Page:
Thanksgiving weekend shoppers picked up hot toys, TVs and new Apple products, buying both online and in stores, but spent less per person because of rampant discounting that they've come to demand.
Once all the receipts are in, customers look to have spent an average of $289.19 over the four-day weekend, down nearly 3.5 percent from a year ago, based on a survey by the National Retail Federation. The pressure on prices was especially strong on products like TVs.
More than 154 million customers said they had shopped or planned to this Thanksgiving weekend, up from 151 million a year ago, according to the survey conducted Friday and Saturday by the National Retail Federation and Prosper Insights & Analytics. And more were doing it online, as about 99.1 million went to the stores and 108.5 million shopped online.
Carmen Cunnyngham of Kansas City, Kansas, was in Denver on Sunday and decided to stop at the mall to pick up a new pair of Ugg boots for her daughter. They were discounted at Nordstrom, which is one of her favorite places to shop. She said she got a bit of a late start this year because of the presidential election, so she's been looking online for deals and jumping when she sees them.
"I'm trying to make sure I get the wish lists in and look at those and shop and do what I can before Christmas gets here," she said.
The drop in spending underscores how even with an improving economy, many shoppers are still focused on habit developed during the Great Recession. They're fixated on deals and more readily using technology to find them whenever they want to buy. More than a third of customers surveyed by the NRF said that all of their purchases were on sale, up 11 percent from a year ago.
The Thanksgiving weekend kicks off the holiday shopping season but stores have increasingly started their sales earlier. Stores had been wary about being left with a lot of inventory they would have to discount to get off the shelves, and so started the season with less on hand. That will help preserve profit margins, but they've still planned aggressive promotions to grab shoppers.
"People are much more deliberate about the purchases they make," NRF CEO Matthew Shay said Sunday. "In a perfect world, everyone would sell at full price, but as consumers and as buyers all of us would like to get a deal on things we buy. The era of promotional sales is with us to stay."
Even though shoppers are spending less per person, more shoppers could still translate into more spending. MasterCard Advisors SpendingPulse, which tracks spending on all kinds of payments, estimated that spending over the four-day weekend will be up 3.8 percent, with online sales up by double-digit percentages and in-store sales up in the single digits. But MasterCard Advisors' Sarah Quinlan also cited a slight decline in the average sale because of promotions.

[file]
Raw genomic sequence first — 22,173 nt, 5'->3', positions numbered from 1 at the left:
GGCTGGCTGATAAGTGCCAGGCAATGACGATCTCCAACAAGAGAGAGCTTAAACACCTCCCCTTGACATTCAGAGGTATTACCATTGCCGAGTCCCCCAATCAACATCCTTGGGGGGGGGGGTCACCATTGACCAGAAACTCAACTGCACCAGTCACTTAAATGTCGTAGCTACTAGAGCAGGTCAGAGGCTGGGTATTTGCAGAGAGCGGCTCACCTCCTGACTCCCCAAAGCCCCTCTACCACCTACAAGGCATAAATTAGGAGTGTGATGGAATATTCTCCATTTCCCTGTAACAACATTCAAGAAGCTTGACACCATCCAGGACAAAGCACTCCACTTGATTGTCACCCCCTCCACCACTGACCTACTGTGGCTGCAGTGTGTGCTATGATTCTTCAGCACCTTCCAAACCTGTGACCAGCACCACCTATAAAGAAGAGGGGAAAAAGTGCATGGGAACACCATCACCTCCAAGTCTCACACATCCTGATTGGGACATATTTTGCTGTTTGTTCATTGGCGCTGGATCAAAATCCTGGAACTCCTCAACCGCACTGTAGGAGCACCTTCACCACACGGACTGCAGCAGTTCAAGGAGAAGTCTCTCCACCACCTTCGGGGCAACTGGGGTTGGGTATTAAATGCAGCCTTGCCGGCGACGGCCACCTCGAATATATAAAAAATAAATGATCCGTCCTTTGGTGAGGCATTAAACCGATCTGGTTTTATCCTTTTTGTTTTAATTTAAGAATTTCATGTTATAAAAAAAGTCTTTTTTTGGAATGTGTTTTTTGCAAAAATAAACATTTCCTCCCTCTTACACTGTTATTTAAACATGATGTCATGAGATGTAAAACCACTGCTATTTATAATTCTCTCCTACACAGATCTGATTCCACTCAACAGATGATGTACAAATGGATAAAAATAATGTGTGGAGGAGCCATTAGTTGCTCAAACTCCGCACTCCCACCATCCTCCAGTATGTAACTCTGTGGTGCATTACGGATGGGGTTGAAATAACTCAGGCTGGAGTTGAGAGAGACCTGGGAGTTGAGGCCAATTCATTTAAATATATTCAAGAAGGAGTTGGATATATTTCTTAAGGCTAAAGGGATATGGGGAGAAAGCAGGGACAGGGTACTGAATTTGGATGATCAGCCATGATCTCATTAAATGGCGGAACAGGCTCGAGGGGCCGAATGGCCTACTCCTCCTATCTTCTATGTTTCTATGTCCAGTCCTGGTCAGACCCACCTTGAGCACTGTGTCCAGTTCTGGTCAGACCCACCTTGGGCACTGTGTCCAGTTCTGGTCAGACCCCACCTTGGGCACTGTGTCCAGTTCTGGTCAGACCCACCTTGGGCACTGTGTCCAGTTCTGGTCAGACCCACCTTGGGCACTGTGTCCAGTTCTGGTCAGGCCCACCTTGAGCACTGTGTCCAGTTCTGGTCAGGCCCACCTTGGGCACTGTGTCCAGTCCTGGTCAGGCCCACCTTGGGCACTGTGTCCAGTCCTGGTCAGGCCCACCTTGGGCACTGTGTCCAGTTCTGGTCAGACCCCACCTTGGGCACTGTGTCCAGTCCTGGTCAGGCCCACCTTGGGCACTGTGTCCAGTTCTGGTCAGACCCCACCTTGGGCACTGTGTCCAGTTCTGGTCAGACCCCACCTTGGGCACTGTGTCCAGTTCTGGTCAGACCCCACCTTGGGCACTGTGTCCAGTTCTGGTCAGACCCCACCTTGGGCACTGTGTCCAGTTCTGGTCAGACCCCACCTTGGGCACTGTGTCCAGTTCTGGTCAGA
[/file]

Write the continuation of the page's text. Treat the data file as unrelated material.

Stores trying to snag customers first and compete with Amazon are shifting to a steady stream of online discounts and alerts instead of focusing on doorbuster sales on a few products. That meant that online shopping stole thunder away from sales at stores. And while areas like electronics and toys remained strong for the weekend, clothing, particularly basic sweaters, were still a tough sell.
Shoppers are visiting fewer stores and the rate at which browsers converted into buyers was slightly lower than last year, said William Taubman, chief operating officer at Taubman Centers, which operates 24 malls around the country. Still, after a contentious presidential election, he believes people are ready to buy.
"Resolution is a good thing," he said. "That makes people feel somewhat more comfortable." And for wealthier customers, he said, the prospects of tax cuts will help.
Janice Allsop, 66, a retired secretary who worked in the trucking industry, said she'll likely spend more this year because of the election.
"The stock markets have gone up. I'm just delighted with President Trump," said Allsop, who was shopping at Water Tower Place mall in Chicago on Saturday. "I'm not afraid (to spend more). If Hillary Clinton would have gotten in, I would have been very scared, very reluctant."
But shoppers may still be split. Joyce Hill, a 67-year-old retired auto worker from Inkster, Michigan, who was also shopping in Chicago. Hill said she will stay on the low end of her usual spending this year because she's worried that Trump will start to cut back on Social Security.
"I'll spend less because you don't know what's going to happen. I don't think he'll (Trump) support us but I don't know if he's gonna let things stay status quo," said Hill.
Even though the weekend bring many out shopping, Black Friday usually vies with the Saturday before Christmas as the busiest sales day. But this year, that falls on Christmas Eve, so Saturday, Dec. 17 is the big contender, says Craig Johnson, president of Customer Growth Partners. The retail trade group's survey found that fewer shoppers had finished their holiday buying and more hadn't even started compared to a year ago.
"We've seen in recent years that most places will have good sales after Black Friday comes and goes, so we don't have to do everything this weekend," said William Junkin, who was at the Best Buy store in Howell Township, New Jersey, on Thursday night. "We'll see how it all plays out."
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